Sunday, June 24, 2018

THE WENDE MUSEUM AND THE COLD WAR

 
SOVIET YOUNGSTERS WERE HIPPIES, TOO!

This week's arts and culture column begins like this:

The Wende Museum in Culver City aims by use of the word to describe the “transformative period leading up to and following the fall of the Berlin Wall in 1989.”

Admission is free. The museum is open Wednesday and Thursday for school and university tours only, Friday from 10 a.m. to 9 p.m., and Saturdays and Sundays from 10 a.m. to 5 p.m.

On offer are art, artifacts and history from the Eastern Bloc.

All is modern, sleek, clean, crisp.

Display boxes lining a side hall include “socialist realism” sculptures, diplomatic gifts, glassware and ceramics, and blocky Cold War radios and telephones that could have come straight from an episode of the ’60s spy-spoof TV series “Get Smart.”

READ THE WHOLE PIECE HERE.


THE WENDE'S LOVELY GARDEN

4 comments:

  1. Heather, thanks for (my) intro to Father Ciszek. Breathtaking story of an extraordinary soul. Wow. Yes, contextualizing history can feel a little disorienting at times! Powerful words, as usual. Blessings XO

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  2. Good day Heather, sorry to make a comment unrelated to the post, but I just came across this artist, Thornton Dial, and reading his biography I immediately thought of you:

    http://www.soulsgrowndeep.org/artist/thornton-dial

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    1. Thanks so much, Paul, somehow Thornton Dial IS related...I had heard his name but am now looking at his life and art more closely. I so appreciate your bringing him to our attention. Souls grown deep for sure...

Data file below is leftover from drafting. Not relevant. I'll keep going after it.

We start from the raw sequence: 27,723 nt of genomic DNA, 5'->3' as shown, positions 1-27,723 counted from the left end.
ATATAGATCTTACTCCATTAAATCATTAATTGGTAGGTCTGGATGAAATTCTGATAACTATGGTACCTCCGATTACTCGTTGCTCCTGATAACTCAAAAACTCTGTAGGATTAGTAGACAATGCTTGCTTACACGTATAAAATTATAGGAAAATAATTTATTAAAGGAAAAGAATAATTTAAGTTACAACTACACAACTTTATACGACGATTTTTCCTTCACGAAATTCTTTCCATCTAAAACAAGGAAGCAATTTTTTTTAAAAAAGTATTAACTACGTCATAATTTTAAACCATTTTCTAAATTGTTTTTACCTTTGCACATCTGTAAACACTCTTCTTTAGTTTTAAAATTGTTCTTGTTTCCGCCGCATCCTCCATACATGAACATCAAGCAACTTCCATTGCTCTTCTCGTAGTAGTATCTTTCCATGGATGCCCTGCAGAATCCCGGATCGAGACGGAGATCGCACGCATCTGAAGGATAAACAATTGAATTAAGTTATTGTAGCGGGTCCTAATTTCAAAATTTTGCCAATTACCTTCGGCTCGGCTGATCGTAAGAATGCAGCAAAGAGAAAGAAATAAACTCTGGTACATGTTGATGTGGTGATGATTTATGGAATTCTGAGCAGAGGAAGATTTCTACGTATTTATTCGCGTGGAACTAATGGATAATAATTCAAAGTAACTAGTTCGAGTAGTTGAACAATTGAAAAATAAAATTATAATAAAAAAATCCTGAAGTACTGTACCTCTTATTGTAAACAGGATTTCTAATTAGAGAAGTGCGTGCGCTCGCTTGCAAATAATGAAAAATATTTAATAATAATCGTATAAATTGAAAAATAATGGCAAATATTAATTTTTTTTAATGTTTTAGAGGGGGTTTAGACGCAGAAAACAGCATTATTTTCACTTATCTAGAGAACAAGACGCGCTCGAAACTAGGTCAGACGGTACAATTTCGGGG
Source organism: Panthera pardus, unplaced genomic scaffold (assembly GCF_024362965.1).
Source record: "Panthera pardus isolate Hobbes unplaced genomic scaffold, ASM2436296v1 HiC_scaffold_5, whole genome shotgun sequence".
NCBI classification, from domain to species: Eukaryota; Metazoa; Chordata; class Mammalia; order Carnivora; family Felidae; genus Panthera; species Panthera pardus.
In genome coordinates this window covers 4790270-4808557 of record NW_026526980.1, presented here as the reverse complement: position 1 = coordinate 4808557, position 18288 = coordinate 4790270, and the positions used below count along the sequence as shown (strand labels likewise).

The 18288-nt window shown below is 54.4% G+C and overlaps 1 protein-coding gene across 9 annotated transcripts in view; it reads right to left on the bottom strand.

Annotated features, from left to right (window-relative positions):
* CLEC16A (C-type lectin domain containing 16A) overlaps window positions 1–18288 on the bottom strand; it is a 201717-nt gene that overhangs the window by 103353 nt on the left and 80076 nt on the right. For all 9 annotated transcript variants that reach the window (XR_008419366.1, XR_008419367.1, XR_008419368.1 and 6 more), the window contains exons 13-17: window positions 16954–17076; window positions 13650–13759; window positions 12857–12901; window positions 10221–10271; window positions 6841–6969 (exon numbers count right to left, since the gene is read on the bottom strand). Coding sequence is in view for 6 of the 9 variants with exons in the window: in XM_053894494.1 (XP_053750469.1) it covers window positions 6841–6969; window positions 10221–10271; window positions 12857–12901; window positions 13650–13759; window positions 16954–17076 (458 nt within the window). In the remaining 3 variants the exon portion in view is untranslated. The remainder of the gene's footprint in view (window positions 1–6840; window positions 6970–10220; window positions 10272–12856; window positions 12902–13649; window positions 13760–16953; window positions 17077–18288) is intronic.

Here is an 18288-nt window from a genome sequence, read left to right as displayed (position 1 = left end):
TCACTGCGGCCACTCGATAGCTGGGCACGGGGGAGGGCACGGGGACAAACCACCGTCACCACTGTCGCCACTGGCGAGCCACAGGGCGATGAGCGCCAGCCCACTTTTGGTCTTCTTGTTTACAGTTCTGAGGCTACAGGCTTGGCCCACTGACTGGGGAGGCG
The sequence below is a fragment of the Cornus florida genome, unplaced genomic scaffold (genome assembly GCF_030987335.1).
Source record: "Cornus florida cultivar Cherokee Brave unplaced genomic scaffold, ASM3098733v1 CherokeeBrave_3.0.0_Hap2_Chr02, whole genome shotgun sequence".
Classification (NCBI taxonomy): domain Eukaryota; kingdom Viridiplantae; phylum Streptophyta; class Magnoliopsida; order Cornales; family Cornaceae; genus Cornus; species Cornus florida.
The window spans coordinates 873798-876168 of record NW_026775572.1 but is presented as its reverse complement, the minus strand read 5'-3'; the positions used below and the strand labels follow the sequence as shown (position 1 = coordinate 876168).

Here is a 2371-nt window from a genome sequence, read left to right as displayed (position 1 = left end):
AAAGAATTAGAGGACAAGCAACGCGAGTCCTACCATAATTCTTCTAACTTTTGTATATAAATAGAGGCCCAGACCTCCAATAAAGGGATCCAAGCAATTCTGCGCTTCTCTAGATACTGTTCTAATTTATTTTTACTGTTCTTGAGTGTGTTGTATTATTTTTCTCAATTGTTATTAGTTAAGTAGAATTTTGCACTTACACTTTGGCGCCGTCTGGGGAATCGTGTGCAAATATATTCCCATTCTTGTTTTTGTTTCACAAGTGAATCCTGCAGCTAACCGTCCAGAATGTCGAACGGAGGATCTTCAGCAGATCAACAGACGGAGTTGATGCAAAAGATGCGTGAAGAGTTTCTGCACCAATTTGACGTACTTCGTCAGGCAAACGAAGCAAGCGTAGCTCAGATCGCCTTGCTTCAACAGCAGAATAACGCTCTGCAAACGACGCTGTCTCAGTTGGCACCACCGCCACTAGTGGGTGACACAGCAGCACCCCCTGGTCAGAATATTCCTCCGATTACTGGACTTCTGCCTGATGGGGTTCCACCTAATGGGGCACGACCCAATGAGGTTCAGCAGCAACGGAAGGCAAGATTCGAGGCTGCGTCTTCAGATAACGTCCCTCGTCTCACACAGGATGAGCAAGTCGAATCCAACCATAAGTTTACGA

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    2. Mary Beth, bless you and thank you, and for your other comments as well. As I told my editor, I had a little trouble with the "good guys and bad guys" title they added to the piece. I didn't in any way mean to imply of course that "believers" are good guys and everyone else is a bad guy. Fr. Ciszek and the performance artist were asking the same basic question--how to live in a world of suffering, cruelty, oppression? They just came up with very different answers...I'm so glad you resonated with the connections made in the Fahrenheit 450 post as well. Our culture suffers desperately from a lack of imagination, of the treasury of stories that over thousands of years have held us together...to do away with or worse, voluntarily give up reading and books is toward death in a way that makes my heart heavy...however, I have sure as hell not given them up myself and as long as I still have a brain and a heart, I never will!

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